Shopping Around Is the Key to Low Prices in Obamacare


Abby Goodnough writes today about switching health care coverage each year during Obamacare’s year-end open enrollment period:

The Obama administration is encouraging switching as a way to avoid steep increases in premiums — and to promote competition among insurers, as the law intends. Next year will be no different: The price of plans will rise in most states, and the administration says that 86 percent of people who currently have coverage through the federal exchange can find a better deal by switching.

“This may be just one of those environments where there’s a new normal,” said Sabrina Corlette, a professor at the Health Policy Institute of Georgetown University.

For many consumers, the volatility in the markets has been a source of anxiety and disruption. To have any choice at all is a welcome development, many say. But switching plans is also becoming an unwelcome ritual, akin to filing taxes, that is time-consuming and can entail searching for new doctors and hospitals each year.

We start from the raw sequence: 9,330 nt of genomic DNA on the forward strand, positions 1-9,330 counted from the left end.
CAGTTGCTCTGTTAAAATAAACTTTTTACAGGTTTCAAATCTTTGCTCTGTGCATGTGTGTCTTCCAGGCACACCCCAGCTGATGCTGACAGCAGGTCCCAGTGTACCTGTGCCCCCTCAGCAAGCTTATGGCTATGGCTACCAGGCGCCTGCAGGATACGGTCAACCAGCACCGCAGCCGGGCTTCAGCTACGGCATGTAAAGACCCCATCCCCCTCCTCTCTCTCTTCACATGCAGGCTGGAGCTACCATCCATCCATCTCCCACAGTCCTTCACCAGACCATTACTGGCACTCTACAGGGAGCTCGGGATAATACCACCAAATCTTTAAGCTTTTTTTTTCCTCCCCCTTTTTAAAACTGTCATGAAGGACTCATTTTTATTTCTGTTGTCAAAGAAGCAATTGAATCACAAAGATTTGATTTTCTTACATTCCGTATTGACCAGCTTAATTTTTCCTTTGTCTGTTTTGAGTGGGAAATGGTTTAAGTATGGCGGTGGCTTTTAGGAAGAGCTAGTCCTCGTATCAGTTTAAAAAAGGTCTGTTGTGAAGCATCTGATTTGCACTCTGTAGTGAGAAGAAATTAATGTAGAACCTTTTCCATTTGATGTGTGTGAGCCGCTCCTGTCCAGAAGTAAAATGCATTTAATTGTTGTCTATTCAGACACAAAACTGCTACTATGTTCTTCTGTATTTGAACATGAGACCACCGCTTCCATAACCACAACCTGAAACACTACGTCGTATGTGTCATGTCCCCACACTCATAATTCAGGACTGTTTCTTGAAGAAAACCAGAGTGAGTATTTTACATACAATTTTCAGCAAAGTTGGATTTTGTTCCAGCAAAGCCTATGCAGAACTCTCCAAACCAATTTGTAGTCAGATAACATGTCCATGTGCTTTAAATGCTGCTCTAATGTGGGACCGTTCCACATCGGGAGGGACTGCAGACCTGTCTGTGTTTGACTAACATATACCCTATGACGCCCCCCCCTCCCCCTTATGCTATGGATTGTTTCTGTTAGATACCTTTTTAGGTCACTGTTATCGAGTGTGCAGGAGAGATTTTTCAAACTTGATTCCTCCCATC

This is unquestionably a downside to encouraging competition in the health insurance marketplace. As carriers jostle for position, the lowest-price coverage is going to change from year to year—and if you’re a price-sensitive shopper, that means your coverage is going to change from year to year too.

I suspect this problem will settle down after a couple more years, as insurance companies get more experience with the Obamacare pool and get better at pricing their policies. In the meantime, though, it really does pay to shop around. A new Kaiser study of 2016 rate increases provides some concrete numbers. If you bought the cheapest silver plan in 2015 and then you stick with it in 2016, your premium may go up quite a bit. But if you shop around for the plan that has the lowest price in 2016, your premium will barely change at all. The chart on the right tells the story. For low-income buyers, shopping around means virtually no premium increase at all. For middle-income buyers, it means a larger but still pretty modest increase.

Moral of the story: If price is a major issue for you, shop around! It’s a pain in the ass, but it pays off.